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    Please use this identifier to cite or link to this item: http://tkuir.lib.tku.edu.tw:8080/dspace/handle/987654321/93117

    Title: Effects of combined use of non-nutritive sucking, oral sucrose, and facilitated tucking on infant behavioural states across heel-stick procedures: A prospective, randomised controlled trial
    Authors: Liaw, Jen-Jiuan;Yang, Luke;Lee, Chuen-Ming;Fan, Hueng-Chuen;Chang, Yue-Cune;Li-Ping Cheng
    Contributors: 淡江大學數學學系
    Keywords: Behavioural states;Facilitated tucking;Non-nutritive sucking;Oral sucrose;Infants;pain
    Date: 2013-07
    Issue Date: 2013-11-21 16:49:09 (UTC+8)
    Publisher: Bromley: Elsevier Ltd
    Abstract: Background
    Pain and stress agitate preterm infants, interrupting their sleep. Frequent high arousal states may affect infants’ brain development and illness recovery. Preserving infants’ sleep and relieving their pain during painful procedures are both important for their health.

    To compare the effectiveness of different combinations of non-nutritive sucking (sucking), oral sucrose, and facilitated tucking (tucking) with routine care on infants’ sleep–wake states before, during, and after heel-stick procedures.

    Prospective, randomised controlled trial.

    Level III Neonatal Intensive Care Unit in Taipei.

    A convenience sample of 110 infants (gestational age 26.4–37 weeks) needing heel sticks were randomly assigned to five combinations of non-pharmacological treatments: sucking–oral sucrose–tucking; sucking–oral sucrose; oral sucrose–tucking; sucking–tucking; and routine care. Infant states, measured by a state-coding scheme, included quiet sleep, active sleep, transition, quiet awake, active awake, and fussing or crying. All states were recorded at 1-min intervals during four phases: baseline, intervention, heel-stick procedures, and recovery.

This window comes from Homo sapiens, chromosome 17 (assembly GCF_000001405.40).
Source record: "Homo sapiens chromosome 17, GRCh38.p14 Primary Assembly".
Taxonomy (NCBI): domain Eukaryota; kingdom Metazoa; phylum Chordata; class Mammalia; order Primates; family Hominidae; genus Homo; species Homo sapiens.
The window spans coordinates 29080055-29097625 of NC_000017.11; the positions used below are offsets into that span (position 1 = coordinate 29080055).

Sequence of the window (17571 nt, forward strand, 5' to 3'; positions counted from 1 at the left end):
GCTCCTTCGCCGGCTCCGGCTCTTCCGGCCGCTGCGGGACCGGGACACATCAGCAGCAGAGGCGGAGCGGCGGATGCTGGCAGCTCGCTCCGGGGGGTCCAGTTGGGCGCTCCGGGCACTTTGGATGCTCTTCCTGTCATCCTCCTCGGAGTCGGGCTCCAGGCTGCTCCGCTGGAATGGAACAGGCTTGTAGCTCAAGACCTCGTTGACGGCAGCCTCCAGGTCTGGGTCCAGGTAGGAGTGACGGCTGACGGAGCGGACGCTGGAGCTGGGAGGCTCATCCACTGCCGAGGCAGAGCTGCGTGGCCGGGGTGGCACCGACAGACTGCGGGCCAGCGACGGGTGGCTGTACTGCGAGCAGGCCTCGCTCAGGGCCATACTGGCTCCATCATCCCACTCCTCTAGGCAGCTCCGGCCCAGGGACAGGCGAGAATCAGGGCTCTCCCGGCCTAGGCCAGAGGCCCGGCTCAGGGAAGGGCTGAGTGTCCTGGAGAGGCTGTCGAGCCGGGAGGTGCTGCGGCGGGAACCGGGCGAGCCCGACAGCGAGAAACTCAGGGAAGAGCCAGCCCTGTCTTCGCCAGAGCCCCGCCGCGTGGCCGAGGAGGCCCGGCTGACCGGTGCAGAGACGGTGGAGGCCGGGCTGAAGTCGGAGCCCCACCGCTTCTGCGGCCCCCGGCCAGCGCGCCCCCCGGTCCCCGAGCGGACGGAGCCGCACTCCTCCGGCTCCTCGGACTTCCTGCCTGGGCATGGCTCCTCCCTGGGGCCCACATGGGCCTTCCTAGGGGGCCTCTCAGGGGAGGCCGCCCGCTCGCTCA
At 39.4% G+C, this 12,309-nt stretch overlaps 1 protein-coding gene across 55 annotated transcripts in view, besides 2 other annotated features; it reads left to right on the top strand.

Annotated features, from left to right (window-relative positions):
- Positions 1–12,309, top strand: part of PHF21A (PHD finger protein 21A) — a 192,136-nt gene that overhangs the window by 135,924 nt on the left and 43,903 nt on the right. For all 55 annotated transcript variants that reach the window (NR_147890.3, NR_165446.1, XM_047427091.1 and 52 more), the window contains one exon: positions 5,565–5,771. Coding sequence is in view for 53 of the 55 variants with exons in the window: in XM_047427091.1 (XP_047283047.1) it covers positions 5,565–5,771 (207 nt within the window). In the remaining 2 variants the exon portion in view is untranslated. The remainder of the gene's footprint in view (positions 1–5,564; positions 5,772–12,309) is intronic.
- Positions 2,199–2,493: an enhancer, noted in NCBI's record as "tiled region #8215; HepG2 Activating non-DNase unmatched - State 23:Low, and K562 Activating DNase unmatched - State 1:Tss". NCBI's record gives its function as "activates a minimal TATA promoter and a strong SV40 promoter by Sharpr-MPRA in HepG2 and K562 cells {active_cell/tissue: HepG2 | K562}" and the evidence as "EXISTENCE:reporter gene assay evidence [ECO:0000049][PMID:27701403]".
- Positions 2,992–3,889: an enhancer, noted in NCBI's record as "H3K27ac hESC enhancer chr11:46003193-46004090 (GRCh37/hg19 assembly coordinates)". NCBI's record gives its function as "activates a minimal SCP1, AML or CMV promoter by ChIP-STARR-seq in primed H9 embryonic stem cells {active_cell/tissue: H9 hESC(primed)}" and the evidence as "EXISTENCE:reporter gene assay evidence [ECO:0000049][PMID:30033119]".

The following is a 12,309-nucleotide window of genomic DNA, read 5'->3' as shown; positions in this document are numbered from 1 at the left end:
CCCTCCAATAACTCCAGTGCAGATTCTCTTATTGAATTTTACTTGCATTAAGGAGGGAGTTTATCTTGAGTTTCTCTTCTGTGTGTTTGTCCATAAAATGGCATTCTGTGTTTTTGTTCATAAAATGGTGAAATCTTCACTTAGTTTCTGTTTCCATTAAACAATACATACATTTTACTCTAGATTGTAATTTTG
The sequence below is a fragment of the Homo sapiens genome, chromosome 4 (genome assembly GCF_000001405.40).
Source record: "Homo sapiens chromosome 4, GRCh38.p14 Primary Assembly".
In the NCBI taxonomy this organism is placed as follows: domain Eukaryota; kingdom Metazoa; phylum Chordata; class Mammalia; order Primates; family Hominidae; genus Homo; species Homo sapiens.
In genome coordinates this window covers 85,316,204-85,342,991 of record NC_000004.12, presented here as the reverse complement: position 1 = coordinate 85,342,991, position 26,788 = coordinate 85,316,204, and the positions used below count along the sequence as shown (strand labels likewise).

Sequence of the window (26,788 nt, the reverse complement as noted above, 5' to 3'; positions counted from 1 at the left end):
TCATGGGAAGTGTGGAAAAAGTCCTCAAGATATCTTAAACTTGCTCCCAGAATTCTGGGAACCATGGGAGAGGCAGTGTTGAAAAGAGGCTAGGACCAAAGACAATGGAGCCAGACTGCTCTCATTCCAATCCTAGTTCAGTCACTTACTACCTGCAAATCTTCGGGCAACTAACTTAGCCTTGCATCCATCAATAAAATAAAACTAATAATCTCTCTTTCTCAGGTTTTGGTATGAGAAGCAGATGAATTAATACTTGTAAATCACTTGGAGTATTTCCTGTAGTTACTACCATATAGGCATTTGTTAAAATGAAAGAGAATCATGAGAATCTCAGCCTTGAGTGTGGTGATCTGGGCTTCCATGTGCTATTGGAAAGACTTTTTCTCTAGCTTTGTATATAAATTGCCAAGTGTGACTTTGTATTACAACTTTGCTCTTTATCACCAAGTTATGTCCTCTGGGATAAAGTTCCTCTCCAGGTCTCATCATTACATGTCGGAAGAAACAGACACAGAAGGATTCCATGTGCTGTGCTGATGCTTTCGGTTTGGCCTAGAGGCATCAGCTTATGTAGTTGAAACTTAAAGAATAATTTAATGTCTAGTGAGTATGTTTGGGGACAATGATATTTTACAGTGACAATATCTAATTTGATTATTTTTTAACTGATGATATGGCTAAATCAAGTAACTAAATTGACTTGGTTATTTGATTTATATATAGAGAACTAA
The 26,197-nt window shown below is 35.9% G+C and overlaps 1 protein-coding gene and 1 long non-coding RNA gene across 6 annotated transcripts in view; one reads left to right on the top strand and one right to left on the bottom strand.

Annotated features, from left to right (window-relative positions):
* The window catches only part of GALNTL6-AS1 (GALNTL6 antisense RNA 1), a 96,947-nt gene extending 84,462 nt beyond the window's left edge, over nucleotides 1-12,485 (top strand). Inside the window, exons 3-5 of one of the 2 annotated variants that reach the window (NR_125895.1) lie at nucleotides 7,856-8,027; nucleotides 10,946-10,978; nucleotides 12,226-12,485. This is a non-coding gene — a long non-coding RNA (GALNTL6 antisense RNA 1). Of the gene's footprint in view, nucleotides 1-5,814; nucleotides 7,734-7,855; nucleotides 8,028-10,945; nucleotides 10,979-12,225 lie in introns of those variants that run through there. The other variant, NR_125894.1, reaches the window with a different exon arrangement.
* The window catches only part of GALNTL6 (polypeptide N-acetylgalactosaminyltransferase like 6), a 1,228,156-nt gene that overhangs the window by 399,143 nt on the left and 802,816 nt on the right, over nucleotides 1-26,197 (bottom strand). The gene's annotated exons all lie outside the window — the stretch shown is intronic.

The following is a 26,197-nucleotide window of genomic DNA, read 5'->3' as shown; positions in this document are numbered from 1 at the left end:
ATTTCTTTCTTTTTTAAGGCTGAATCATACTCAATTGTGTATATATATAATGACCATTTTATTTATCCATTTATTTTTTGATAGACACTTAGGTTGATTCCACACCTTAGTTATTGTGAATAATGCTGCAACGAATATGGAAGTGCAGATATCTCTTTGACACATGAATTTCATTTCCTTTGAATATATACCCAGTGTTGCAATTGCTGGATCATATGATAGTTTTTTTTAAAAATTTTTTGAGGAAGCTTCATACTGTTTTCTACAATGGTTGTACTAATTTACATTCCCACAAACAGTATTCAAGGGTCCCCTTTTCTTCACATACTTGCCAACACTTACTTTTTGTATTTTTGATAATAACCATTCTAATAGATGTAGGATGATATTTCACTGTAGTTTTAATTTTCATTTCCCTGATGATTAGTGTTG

Infants receiving sucking–oral sucrose–tucking or sucking–oral sucrose experienced 52.8% (p = 0.023) and 42.6% (p = 0.063) more quiet-sleep occurrences than those receiving routine care after adjusting for phase, baseline states, non-treatment sucking during baseline and recovery, positioning, and infants’ characteristics. Infants receiving oral sucrose–tucking, sucking–oral sucrose, sucking–oral sucrose–tucking, and sucking–tucking experienced 77.3% (p < 0.001), 72.1% (p = 0.008), 51.5% (p = 0.017), and 33.0% (p = 0.105) fewer occurrences of fussing or crying, respectively, than those receiving routine care after adjusting for related factors.

    The four treatment combinations differentially reduced infants’ high arousal across heel-stick procedures. The combined use of oral sucrose–tucking, sucking–oral sucrose, and sucking–oral sucrose–tucking more effectively reduced occurrences of infant fussing or crying than routine care. Treatment combinations of sucking–oral sucrose–tucking and sucking–oral sucrose also better facilitated infants’ sleep than routine care. To preserve infants’ sleep, clinicians should use combinations of non-nutritive sucking, oral sucrose, and facilitated tucking to reduce agitation during painful procedures.
    Relation: International Journal of Nursing Studies 50(7), pp.883-894
    DOI: 10.1016/j.ijnurstu.2012.08.021
    Appears in Collections:[數學學系暨研究所] 期刊論文

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